Friday, July 31, 2009


Environment before people, says Wilderness Society -- by Sara Hudson

The misanthropic attitude of conservationists was revealed on Tuesday night when a group of Aboriginal protestors from Cape York gate-crashed a Wilderness Society and green fundraiser.

Dressed in chains and in two giant koala suits, the Cape York Aborigines crashed the party to protest against Queensland’s Wild Rivers legislation, which bans development within two kilometres of the Lockhart, Stewart and Archer rivers.

The protestors blame the Wilderness Society for instigating the legislation, which they argue denies them the ability to build businesses and enterprises on their traditional land – so that more of their people can move out of welfare into the real economy. Tania Major, the spokesperson for the Cape York Aborigines, said they weren’t against conservation but they were protesting because the Wilderness Society had not consulted with them or given them a choice on how to manage their land.

These arguments left the Wilderness Society members unmoved, with spokesperson Anna Christie saying on ABC Radio that environmental sustainability should come before people.

Only those comfortably off are able to so quickly disregard the importance of economic development. They forget that the only reason they can afford to shop at Macro and buy organic food is because they live in an industrialised society. Try living in the outback and getting an organic soy latte.

The fact that the greenies and the Aborigines have fallen out over this issue is a first. Historically, the green movement has tended to support Aboriginal causes. Protesting against the Intervention and the Howard government was a trendy pastime for many greenies.

However, the green movement has failed to address the causes of Aboriginal disadvantage, tending to rely on detached commentary rather than tackling real issues.

The green way of looking at sustainable development is typical of the affluent world that sees sustainability as being environmentally friendly—recycling, living in eco houses, and driving fuel-efficient cars. But for the poor and disadvantaged, sustainability is about having essential services such as housing, water, sewerage, and transport.

It is deeply hypocritical for the green movement to deny Aboriginal development on the premise that this will preserve the environment when they owe their own comfortable existence to Australia’s developed economy.

When dollars defend democracy -- by Andrew Norton

Earlier this week, I attended a forum on ‘dollars and democracy’. Its title reflects concern that political donations distort policy priorities and government decisions. To reduce the influence of private money on politics, the federal government plans to significantly expand regulation of political donors. Foreign-sourced donations and anonymous donations exceeding $50 would be banned outright. Gifts of $1,000 would have to be disclosed, down from nearly $11,000 now.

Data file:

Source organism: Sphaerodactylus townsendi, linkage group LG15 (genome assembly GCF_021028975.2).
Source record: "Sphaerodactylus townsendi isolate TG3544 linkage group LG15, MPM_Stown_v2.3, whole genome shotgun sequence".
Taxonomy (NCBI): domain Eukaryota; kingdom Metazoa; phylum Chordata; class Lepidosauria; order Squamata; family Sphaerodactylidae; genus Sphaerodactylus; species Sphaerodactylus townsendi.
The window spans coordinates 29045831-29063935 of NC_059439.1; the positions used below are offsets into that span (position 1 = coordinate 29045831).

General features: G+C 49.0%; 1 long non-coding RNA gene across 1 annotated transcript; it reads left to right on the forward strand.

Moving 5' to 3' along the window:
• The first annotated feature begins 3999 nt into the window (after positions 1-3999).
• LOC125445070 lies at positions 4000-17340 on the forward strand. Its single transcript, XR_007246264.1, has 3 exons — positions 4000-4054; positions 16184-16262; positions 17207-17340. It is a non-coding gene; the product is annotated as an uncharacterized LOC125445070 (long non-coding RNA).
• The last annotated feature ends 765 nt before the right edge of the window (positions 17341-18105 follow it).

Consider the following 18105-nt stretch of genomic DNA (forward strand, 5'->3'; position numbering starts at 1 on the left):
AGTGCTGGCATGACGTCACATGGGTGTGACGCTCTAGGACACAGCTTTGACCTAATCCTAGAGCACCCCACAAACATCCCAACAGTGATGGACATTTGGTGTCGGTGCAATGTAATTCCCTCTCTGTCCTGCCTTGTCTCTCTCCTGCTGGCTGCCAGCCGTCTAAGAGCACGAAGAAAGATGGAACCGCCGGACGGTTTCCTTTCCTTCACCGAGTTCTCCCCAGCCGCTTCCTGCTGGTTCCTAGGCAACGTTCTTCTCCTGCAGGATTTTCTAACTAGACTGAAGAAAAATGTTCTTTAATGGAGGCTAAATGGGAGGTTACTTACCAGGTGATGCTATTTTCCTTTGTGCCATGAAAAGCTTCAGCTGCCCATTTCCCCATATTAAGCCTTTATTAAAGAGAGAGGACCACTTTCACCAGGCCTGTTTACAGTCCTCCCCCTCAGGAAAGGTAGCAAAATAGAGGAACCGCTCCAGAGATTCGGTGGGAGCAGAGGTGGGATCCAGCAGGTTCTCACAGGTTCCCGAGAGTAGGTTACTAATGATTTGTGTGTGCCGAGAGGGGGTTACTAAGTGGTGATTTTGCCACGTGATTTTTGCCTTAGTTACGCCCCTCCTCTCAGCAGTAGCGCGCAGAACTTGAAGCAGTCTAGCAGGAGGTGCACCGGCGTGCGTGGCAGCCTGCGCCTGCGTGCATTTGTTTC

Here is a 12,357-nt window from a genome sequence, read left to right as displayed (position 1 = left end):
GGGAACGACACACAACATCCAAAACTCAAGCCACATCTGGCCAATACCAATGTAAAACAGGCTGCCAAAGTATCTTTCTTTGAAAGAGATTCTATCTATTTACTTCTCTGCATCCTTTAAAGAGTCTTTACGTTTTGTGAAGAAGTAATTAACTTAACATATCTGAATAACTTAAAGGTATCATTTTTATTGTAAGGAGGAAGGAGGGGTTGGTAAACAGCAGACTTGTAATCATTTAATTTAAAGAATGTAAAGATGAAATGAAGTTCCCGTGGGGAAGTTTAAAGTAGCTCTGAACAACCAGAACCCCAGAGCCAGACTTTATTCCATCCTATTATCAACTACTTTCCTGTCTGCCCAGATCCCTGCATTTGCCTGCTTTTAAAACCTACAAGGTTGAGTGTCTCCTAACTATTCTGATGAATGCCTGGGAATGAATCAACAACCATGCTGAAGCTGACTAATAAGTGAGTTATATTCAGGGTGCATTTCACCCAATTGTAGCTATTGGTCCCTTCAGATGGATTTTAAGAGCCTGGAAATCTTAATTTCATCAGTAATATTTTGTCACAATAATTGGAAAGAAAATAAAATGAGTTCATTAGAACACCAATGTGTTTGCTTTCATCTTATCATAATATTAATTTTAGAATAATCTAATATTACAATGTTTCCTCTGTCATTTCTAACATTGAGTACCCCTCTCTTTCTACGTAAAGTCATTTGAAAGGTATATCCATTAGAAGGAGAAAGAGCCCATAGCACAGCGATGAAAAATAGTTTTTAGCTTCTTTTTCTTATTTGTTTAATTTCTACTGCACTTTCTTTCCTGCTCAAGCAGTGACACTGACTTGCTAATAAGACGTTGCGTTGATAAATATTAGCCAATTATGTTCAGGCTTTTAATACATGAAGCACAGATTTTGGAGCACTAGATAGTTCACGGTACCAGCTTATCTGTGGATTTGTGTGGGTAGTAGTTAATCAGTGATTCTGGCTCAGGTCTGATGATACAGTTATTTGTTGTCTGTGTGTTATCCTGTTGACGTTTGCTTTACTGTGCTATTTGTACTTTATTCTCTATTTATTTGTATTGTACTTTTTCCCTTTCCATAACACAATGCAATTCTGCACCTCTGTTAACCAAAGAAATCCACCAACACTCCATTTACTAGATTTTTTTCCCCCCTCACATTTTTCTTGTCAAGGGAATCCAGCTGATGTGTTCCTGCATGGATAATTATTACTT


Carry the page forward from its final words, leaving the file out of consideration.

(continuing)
These rules apply to non-government organisations that express political views as well as to political parties. In fact NGOs face greater disclosure burdens than political parties. They must itemise their expenditure between five overlapping categories, while political parties need provide only one total sum. NGOs must report annually on their spending on ‘election issues’, even for future elections with issues that cannot be known for certain. NGO donors are potentially treated very unfairly. Donors’ names and addresses are put on the Australian Electoral Commission website if their gift finances political expenditure, even if the donor is unaware of how their money is used.

NGOs face significant dangers from these rules. Their staff and volunteers risk fines and jail for breaching the rules. NGOS run by political amateurs may not be aware they have any obligations. But the requirements are so unclear that even political professionals could easily make a mistake. The other danger is that NGO donors will be deterred. The disclosure rules give governments the names of their political opponents. This creates opportunities for improperly disfavouring people tendering for government business or applying for government grants. Cautious donors may decide that revealing their NGO allegiances is too costly.

It’s a mistake to think that ‘dollars and democracy’ are necessarily opposed. Private donations to NGOs are a vital part of Australia’s democratic political system. Without these gifts, many views would go unexpressed, many voices would never be heard, and many criticisms of government would never be made. Plans to ban or deter NGO donations have no place in a democratic society.

More spending on prevention is no solution for hospital crisis -- by Dr Jeremy Sammut

Public health experts have long claimed the problems in Australia’s public hospital system are due to government policy focusing too much on hospitals rather than on preventive and health promotion strategies. The report on health reform released this week by the National Health and Hospital Reform Commission endorses this idea.

The reality is that average life spans have increased dramatically in the last 40 years. Healthier lifestyles and more effective medications have resulted in significant falls in rates of heart attacks and strokes.

People who once would have entered hospitals and died while in their 50s and 60s now live longer. Improved medical treatments are also enabling people to live to older and older ages. These people inevitably get acutely ill and eventually become users of emergency departments and require admission to hospitals when they are older and sicker.

Overcrowded public hospitals are already bearing the brunt of the inexorable ageing of the population.

Between 2004 and 2007, the number of patients presenting at emergency departments with medical problems requiring unplanned admission increased faster than population growth by 15%.

This was driven mainly by rising admissions by frail and ‘very old’ patients aged 75 years and over. Patients in this age groups accounted for 14% of public hospital admissions in 1996–97. They accounted for 20% of public hospital patients in 2007–08.

The problem is that total public acute beds in Australia now number roughly the same as in 1996 – about 2.5 beds per 1000 population. Public hospitals simply do not have enough beds to care for Australia’s ageing population.

More spending on prevention will not address the tsunami of ageing-related demand that will hit public hospitals across the country in coming decades. For the last twenty-five years, State governments have cut bed numbers while opening offices filled with ‘area health’ bureaucrats. The challenge for policy makers is to reverse this process.